Article III and the Political-Question Doctrine

56 Pages Posted: 26 Mar 2020 Last revised: 16 Nov 2021

Date Written: March 1, 2020


Courts and commentators have often sourced the political-question doctrine in Article III, a repository of other separation-of-powers doctrines applicable to the federal courts. Rucho v. Common Cause, a blockbuster political-question case decided in 2019, explicitly tied the doctrine to Article III. But the historical development of the doctrine undermines the depth of that connection. Further, sourcing the doctrine in Article III leads to some very odd effects, including leaving state courts free to answer federal political questions. This Article argues that the source of the political-question doctrine is in the substantive law, not in Article III. Such an orientation helps explain a number of puzzling attributes of the doctrine, including why federal courts retain jurisdiction over political-question cases, why state courts must follow the federal political-question doctrine, and why some political questions can be delegated back to the courts. Refocusing the political-question doctrine on the substantive law, rather than on Article III, helps better allocate power among federal courts, state courts, and political branches.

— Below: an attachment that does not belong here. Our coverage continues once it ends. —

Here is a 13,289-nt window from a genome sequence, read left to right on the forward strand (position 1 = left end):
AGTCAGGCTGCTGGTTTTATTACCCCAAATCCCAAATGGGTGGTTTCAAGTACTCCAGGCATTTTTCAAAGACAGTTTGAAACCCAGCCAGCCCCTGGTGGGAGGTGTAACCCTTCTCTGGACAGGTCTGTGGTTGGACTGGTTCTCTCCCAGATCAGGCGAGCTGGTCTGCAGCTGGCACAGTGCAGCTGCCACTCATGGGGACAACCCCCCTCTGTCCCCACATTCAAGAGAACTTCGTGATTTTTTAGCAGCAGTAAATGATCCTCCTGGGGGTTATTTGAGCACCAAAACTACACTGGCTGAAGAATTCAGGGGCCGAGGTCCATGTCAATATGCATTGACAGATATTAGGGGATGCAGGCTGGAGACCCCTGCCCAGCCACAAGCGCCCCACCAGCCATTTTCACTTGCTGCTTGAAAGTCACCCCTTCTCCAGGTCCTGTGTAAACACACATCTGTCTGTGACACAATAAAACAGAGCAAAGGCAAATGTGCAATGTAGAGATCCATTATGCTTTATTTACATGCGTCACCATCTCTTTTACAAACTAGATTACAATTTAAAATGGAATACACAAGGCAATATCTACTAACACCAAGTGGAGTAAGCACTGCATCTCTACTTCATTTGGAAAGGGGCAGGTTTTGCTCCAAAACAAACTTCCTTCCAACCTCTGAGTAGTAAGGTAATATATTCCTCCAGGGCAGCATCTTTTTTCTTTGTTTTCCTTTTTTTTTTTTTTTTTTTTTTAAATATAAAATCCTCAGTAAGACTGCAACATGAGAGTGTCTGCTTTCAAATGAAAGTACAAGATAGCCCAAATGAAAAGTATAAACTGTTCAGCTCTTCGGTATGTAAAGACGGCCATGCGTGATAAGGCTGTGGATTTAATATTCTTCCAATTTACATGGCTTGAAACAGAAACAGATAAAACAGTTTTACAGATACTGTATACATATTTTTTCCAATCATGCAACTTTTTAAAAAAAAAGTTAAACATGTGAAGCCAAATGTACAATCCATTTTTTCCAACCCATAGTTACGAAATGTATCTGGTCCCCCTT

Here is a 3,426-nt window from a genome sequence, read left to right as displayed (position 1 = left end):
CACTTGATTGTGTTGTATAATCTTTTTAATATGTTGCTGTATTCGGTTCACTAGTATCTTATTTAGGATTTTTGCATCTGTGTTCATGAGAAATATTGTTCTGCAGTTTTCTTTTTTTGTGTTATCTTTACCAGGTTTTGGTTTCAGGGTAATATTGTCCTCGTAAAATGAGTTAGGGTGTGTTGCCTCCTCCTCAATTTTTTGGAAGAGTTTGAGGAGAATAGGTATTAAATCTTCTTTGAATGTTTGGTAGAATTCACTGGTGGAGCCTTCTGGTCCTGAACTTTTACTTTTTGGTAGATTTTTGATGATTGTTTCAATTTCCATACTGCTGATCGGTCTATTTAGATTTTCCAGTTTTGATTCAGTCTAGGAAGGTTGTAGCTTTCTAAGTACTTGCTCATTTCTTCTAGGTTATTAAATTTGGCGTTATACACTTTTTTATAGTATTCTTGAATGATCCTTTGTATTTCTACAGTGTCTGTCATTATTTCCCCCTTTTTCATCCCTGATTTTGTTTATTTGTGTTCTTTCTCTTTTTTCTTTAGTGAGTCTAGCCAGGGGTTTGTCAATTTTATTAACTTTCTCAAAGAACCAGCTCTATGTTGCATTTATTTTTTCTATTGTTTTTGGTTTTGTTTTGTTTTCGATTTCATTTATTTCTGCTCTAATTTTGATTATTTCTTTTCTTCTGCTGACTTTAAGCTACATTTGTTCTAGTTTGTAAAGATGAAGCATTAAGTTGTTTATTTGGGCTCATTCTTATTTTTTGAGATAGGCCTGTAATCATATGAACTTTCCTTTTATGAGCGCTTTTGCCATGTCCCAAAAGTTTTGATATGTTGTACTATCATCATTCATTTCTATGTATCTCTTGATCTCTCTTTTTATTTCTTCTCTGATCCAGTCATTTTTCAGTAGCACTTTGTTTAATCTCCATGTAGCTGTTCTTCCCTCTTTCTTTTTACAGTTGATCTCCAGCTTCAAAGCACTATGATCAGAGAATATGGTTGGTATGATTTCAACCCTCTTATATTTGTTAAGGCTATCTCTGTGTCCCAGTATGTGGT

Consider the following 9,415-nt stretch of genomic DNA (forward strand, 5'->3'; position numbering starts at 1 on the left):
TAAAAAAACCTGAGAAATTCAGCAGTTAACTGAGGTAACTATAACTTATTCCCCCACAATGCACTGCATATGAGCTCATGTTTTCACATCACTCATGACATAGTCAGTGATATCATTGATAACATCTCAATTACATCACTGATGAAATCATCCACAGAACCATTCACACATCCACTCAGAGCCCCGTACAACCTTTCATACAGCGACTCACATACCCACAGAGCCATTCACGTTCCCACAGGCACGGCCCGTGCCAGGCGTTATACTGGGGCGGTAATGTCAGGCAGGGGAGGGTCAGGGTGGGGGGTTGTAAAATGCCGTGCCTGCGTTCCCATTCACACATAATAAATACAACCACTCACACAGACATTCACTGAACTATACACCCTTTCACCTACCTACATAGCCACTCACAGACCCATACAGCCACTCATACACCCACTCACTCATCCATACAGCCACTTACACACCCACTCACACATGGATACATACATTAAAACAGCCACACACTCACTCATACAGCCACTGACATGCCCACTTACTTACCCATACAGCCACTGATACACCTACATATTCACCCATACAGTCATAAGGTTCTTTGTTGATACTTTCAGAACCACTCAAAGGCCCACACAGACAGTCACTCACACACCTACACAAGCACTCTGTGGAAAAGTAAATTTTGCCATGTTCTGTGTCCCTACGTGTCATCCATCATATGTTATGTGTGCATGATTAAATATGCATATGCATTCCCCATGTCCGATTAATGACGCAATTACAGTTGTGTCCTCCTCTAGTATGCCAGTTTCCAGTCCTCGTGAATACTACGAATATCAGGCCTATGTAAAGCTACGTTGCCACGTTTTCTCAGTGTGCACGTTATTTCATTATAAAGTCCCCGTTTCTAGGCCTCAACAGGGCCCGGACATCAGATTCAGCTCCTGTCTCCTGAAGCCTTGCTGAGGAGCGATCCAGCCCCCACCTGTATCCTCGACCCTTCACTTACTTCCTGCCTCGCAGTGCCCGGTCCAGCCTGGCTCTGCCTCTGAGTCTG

Keywords: political-question doctrine, rucho, article III, political question

Suggested Citation

Dodson, Scott, Article III and the Political-Question Doctrine (March 1, 2020). 116 Northwestern University Law Review 681 (2021), UC Hastings Research Paper No. 396, Available at SSRN: or

Scott Dodson (Contact Author)

UC Hastings Law ( email )

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San Francisco, CA 94102
United States
415-581-8959 (Phone)


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